John 5:24: Verily, verily, I say unto you, He that heareth my word, and believeth on him that sent me, hath everlasting life, and shall not come into condemnation; but is passed from death unto life.
One of the Christmas gifts I received from a well-meaning relative was a book that was written by the pastor of her Southern Baptist Church. As I casually flipped through the book, it didn’t take long to find false doctrine that conflates faith in Christ with faithfulness in following Christ.
Following is an extended excerpt:
Jesus is the Bread of life. We find our salvation in Jesus, and in Jesus alone. He alone is the Source of our salvation, and He alone is the Sustainer of our salvation.
When we pursue Jesus as Lord and trust our lives to Him and determine that we are going to follow Him regardless, we find in Him all the assurance for our salvation that we need. And that will then put our minds and hearts at rest and led us into the arena of peace we so need. You need the assurance of your salvation, and that is exactly what Jesus means when he says. “I am the Bread of life.” He gives you the full assurance of your salvation when you trust your life to Him and follow Him faithfully for the rest of your life. Jesus is the Bread of life.
The author mixes truth with error in the above excerpt, and in so doing manages to mix God’s grace with man’s works for providing the assurance of eternal life. Man’s efforts are imperfect, can be inconsistent, and fleeting. Even if one has followed Jesus faithfully (based on his own quantification standards), how can he be sure that he will continue to do so for his entire life?
This false teaching would naturally lead to unhealthy introspection for a believer, and could also reinforce a non-believer’s natural inclination toward thinking that works were necessary to receive eternal life.
In John 5:24, Jesus mentions nothing of our faithfulness as a basis for assurance of eternal life. So, the author makes assurance of eternal life contingent on either adding to, or actually contradicting what God’s word says is the basis for assurance.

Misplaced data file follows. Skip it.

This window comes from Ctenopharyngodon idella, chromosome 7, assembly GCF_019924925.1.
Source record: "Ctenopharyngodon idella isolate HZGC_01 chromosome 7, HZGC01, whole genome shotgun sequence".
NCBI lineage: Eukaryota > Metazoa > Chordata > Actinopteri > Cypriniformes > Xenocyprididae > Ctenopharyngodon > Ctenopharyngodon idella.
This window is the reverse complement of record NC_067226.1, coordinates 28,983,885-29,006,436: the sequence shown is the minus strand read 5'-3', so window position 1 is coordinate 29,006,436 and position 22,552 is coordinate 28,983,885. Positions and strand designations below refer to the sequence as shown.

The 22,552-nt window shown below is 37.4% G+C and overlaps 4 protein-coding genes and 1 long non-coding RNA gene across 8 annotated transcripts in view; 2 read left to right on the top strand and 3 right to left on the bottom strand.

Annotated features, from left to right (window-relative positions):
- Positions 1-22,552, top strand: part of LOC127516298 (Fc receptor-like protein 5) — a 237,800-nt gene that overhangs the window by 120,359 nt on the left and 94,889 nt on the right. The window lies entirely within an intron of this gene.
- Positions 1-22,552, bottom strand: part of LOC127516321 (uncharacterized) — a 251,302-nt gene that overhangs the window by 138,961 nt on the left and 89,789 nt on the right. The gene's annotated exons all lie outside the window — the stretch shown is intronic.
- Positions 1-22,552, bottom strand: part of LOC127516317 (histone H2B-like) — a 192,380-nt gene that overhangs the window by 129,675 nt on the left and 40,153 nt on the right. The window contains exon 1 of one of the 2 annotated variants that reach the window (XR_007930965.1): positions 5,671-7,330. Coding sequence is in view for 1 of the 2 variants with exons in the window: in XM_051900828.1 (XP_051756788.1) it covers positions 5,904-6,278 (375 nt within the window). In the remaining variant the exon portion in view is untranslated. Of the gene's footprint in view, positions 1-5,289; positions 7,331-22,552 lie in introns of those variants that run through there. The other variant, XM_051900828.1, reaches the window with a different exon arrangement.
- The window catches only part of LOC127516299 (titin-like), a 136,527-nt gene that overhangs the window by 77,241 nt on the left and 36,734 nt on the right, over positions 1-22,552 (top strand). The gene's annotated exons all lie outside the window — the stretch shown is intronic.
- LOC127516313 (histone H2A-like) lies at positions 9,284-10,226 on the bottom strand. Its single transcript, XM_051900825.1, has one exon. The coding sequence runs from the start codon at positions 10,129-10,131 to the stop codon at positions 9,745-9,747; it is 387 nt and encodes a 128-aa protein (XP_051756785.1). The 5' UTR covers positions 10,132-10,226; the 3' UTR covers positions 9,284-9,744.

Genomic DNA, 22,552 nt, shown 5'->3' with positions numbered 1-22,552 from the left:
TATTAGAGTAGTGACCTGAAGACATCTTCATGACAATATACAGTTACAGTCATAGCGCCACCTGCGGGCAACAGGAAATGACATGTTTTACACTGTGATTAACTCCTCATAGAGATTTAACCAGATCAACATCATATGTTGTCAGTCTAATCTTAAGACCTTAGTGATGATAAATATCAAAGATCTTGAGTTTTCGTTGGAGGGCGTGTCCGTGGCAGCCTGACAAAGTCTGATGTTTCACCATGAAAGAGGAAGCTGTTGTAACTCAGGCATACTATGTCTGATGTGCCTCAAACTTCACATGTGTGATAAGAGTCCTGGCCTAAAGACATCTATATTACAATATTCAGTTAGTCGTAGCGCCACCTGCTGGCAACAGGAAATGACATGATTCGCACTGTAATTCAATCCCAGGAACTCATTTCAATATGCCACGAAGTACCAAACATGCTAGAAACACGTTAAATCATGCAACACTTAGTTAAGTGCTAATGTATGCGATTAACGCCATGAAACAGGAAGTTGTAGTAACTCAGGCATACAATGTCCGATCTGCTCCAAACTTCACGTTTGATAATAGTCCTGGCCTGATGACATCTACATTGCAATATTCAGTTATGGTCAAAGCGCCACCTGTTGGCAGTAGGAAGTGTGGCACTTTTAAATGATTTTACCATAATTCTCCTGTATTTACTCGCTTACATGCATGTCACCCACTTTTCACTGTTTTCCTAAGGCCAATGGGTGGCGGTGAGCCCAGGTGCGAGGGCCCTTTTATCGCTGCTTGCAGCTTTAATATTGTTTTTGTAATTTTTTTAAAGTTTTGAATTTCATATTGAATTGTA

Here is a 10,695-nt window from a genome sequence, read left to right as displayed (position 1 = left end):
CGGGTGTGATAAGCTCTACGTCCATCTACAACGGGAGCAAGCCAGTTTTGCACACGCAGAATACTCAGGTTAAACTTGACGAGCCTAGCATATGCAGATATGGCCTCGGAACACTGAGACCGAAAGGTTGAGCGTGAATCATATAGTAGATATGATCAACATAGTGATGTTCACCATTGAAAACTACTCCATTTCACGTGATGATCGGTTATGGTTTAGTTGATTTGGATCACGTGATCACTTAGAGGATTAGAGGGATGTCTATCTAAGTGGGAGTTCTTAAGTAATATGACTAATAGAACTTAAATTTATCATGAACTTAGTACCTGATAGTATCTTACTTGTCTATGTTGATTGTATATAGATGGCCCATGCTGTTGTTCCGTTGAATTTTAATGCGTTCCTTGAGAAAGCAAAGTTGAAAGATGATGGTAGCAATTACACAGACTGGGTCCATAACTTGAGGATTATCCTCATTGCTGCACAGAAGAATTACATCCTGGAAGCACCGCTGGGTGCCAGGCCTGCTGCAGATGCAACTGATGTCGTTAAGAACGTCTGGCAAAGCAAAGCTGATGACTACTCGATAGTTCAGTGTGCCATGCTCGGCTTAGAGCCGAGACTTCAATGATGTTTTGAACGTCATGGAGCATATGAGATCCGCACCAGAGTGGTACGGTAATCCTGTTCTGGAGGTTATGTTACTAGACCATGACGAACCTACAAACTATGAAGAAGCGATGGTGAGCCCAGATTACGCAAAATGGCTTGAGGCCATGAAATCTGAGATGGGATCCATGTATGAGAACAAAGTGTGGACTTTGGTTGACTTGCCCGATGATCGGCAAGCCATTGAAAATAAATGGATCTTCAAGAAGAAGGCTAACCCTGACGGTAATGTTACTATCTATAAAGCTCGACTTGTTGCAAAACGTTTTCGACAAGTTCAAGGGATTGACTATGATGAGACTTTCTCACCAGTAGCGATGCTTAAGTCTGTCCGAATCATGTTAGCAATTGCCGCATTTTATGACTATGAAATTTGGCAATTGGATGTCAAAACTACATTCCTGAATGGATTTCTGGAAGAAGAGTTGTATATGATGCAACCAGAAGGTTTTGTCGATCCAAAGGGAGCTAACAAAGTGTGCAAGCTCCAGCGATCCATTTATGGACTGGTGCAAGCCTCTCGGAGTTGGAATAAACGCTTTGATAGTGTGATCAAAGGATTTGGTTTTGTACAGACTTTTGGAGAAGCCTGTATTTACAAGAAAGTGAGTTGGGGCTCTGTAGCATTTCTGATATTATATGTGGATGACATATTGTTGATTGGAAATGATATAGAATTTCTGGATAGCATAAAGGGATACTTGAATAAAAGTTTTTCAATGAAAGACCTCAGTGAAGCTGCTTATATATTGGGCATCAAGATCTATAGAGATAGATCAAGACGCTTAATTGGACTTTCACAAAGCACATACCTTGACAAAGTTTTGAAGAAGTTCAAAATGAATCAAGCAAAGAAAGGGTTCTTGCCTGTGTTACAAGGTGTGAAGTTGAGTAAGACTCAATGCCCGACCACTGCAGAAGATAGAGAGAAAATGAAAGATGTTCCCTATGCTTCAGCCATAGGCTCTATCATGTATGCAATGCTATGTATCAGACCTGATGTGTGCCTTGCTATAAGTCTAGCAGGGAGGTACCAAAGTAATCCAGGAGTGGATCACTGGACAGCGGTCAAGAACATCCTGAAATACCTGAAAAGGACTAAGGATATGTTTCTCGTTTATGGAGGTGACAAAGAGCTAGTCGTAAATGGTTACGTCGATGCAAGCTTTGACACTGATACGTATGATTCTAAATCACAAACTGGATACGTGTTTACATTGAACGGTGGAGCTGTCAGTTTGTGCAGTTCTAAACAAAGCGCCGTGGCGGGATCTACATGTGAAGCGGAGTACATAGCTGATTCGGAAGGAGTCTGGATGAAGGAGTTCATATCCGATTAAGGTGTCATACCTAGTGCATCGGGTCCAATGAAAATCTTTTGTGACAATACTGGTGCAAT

How can teaching something different than what God’s word teaches on something as important as the basis for assurance of eternal life constitute following Him faithfully? Quite a conundrum, isn’t it?
In his booklet entitle “The Gospel,” Ron Shea has a section on assurance that is built entirely on John 5:24. In that section, he anticipates the error of basing assurance on man’s faithfulness versus God’s promises. Please see excerpt below:
According to this verse, how can you be sure that you have truly been saved?
- You can be sure that you have truly been saved if your life begins to change, showing that God has really come into your life.
- You can be sure that you have truly been saved if many years from now you are still walking with Christ.
- You can be sure that you have truly been saved if you bear the fruit of good works.
- You can be sure that you have truly been saved if you heard the gospel and believed it.
Hint: the last answer is the ONLY biblical basis for assurance. Our faithfulness in following Jesus is not a biblical, nor even a reasonable basis for assurance of eternal life.
The Bible repeatedly refers to eternal life as a gift. It is received by grace alone through faith alone in Christ alone. It is not for sale or barter.
Many of the same churches and ministries that so loudly celebrated the birth of our Savior yesterday do not really view Him as our Savior at all, but rather as our helper. They do this by insinuating works into the eternal salvation of mankind.
The book that I mentioned above has been relegated to the same place as the after Christmas sale flyers that will begin in a frenzied rush today – the recycle bin. After all, if we are going to save the planet…
If you would like to know how to have eternal life click here: The Gospel